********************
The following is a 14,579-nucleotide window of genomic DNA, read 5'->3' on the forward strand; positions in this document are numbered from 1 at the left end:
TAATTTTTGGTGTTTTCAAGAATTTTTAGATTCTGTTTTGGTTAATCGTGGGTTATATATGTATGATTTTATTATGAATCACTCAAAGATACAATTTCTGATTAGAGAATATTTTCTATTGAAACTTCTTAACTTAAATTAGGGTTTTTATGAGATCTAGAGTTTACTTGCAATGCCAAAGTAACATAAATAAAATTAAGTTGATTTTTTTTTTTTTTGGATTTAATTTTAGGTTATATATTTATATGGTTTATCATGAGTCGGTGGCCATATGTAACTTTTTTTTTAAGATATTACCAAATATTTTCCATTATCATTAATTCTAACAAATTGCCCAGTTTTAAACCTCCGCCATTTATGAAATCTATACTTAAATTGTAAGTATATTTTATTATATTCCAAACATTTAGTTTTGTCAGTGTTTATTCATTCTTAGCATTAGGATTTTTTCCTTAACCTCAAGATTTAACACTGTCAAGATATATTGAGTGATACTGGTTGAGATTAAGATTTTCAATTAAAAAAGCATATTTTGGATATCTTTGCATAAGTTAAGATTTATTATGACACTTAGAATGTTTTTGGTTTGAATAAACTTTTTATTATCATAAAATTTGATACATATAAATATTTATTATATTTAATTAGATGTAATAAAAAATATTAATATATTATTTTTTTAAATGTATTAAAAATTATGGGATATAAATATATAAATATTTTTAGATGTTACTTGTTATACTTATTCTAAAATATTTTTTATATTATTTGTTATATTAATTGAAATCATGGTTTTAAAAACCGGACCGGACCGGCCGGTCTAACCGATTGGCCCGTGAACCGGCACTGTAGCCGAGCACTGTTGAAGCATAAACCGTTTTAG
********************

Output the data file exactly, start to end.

The following is a 14,579-nucleotide window of genomic DNA, read 5'->3' on the forward strand; positions in this document are numbered from 1 at the left end:
TAATTTTTGGTGTTTTCAAGAATTTTTAGATTCTGTTTTGGTTAATCGTGGGTTATATATGTATGATTTTATTATGAATCACTCAAAGATACAATTTCTGATTAGAGAATATTTTCTATTGAAACTTCTTAACTTAAATTAGGGTTTTTATGAGATCTAGAGTTTACTTGCAATGCCAAAGTAACATAAATAAAATTAAGTTGATTTTTTTTTTTTTTGGATTTAATTTTAGGTTATATATTTATATGGTTTATCATGAGTCGGTGGCCATATGTAACTTTTTTTTTAAGATATTACCAAATATTTTCCATTATCATTAATTCTAACAAATTGCCCAGTTTTAAACCTCCGCCATTTATGAAATCTATACTTAAATTGTAAGTATATTTTATTATATTCCAAACATTTAGTTTTGTCAGTGTTTATTCATTCTTAGCATTAGGATTTTTTCCTTAACCTCAAGATTTAACACTGTCAAGATATATTGAGTGATACTGGTTGAGATTAAGATTTTCAATTAAAAAAGCATATTTTGGATATCTTTGCATAAGTTAAGATTTATTATGACACTTAGAATGTTTTTGGTTTGAATAAACTTTTTATTATCATAAAATTTGATACATATAAATATTTATTATATTTAATTAGATGTAATAAAAAATATTAATATATTATTTTTTTAAATGTATTAAAAATTATGGGATATAAATATATAAATATTTTTAGATGTTACTTGTTATACTTATTCTAAAATATTTTTTATATTATTTGTTATATTAATTGAAATCATGGTTTTAAAAACCGGACCGGACCGGCCGGTCTAACCGATTGGCCCGTGAACCGGCACTGTAGCCGAGCACTGTTGAAGCATAAACCGTTTTAG